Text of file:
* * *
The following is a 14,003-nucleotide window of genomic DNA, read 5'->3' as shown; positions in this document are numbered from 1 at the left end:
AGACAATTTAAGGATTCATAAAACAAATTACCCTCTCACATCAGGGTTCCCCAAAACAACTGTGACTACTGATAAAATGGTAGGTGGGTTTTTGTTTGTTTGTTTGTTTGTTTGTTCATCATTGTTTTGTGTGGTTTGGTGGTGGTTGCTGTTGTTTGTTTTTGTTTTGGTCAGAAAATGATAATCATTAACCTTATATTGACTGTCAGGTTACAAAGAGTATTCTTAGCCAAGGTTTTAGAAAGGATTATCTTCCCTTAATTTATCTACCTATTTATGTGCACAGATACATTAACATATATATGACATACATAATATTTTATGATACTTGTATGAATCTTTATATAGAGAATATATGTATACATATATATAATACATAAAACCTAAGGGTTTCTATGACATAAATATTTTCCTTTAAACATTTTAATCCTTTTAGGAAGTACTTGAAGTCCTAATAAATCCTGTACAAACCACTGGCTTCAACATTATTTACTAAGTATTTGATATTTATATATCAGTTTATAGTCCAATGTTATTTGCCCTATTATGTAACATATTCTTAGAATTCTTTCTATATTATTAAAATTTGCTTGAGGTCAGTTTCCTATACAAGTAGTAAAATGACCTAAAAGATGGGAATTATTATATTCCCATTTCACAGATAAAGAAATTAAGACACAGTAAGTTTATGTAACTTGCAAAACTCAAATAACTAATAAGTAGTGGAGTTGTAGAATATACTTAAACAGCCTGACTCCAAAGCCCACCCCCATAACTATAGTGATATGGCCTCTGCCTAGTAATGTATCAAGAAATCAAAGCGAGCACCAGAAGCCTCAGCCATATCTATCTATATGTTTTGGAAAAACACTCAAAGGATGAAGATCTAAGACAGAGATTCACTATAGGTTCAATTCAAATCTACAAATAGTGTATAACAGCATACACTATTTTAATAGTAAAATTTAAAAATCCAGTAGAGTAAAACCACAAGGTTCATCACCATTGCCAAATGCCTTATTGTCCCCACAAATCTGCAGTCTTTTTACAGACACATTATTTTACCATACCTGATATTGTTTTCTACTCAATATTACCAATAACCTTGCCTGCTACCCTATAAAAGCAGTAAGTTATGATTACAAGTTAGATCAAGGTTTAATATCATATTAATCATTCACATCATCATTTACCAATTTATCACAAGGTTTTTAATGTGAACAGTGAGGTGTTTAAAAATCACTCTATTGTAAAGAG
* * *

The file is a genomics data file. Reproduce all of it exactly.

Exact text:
The following is a 14,003-nucleotide window of genomic DNA, read 5'->3' as shown; positions in this document are numbered from 1 at the left end:
AGACAATTTAAGGATTCATAAAACAAATTACCCTCTCACATCAGGGTTCCCCAAAACAACTGTGACTACTGATAAAATGGTAGGTGGGTTTTTGTTTGTTTGTTTGTTTGTTTGTTCATCATTGTTTTGTGTGGTTTGGTGGTGGTTGCTGTTGTTTGTTTTTGTTTTGGTCAGAAAATGATAATCATTAACCTTATATTGACTGTCAGGTTACAAAGAGTATTCTTAGCCAAGGTTTTAGAAAGGATTATCTTCCCTTAATTTATCTACCTATTTATGTGCACAGATACATTAACATATATATGACATACATAATATTTTATGATACTTGTATGAATCTTTATATAGAGAATATATGTATACATATATATAATACATAAAACCTAAGGGTTTCTATGACATAAATATTTTCCTTTAAACATTTTAATCCTTTTAGGAAGTACTTGAAGTCCTAATAAATCCTGTACAAACCACTGGCTTCAACATTATTTACTAAGTATTTGATATTTATATATCAGTTTATAGTCCAATGTTATTTGCCCTATTATGTAACATATTCTTAGAATTCTTTCTATATTATTAAAATTTGCTTGAGGTCAGTTTCCTATACAAGTAGTAAAATGACCTAAAAGATGGGAATTATTATATTCCCATTTCACAGATAAAGAAATTAAGACACAGTAAGTTTATGTAACTTGCAAAACTCAAATAACTAATAAGTAGTGGAGTTGTAGAATATACTTAAACAGCCTGACTCCAAAGCCCACCCCCATAACTATAGTGATATGGCCTCTGCCTAGTAATGTATCAAGAAATCAAAGCGAGCACCAGAAGCCTCAGCCATATCTATCTATATGTTTTGGAAAAACACTCAAAGGATGAAGATCTAAGACAGAGATTCACTATAGGTTCAATTCAAATCTACAAATAGTGTATAACAGCATACACTATTTTAATAGTAAAATTTAAAAATCCAGTAGAGTAAAACCACAAGGTTCATCACCATTGCCAAATGCCTTATTGTCCCCACAAATCTGCAGTCTTTTTACAGACACATTATTTTACCATACCTGATATTGTTTTCTACTCAATATTACCAATAACCTTGCCTGCTACCCTATAAAAGCAGTAAGTTATGATTACAAGTTAGATCAAGGTTTAATATCATATTAATCATTCACATCATCATTTACCAATTTATCACAAGGTTTTTAATGTGAACAGTGAGGTGTTTAAAAATCACTCTATTGTAAAGAG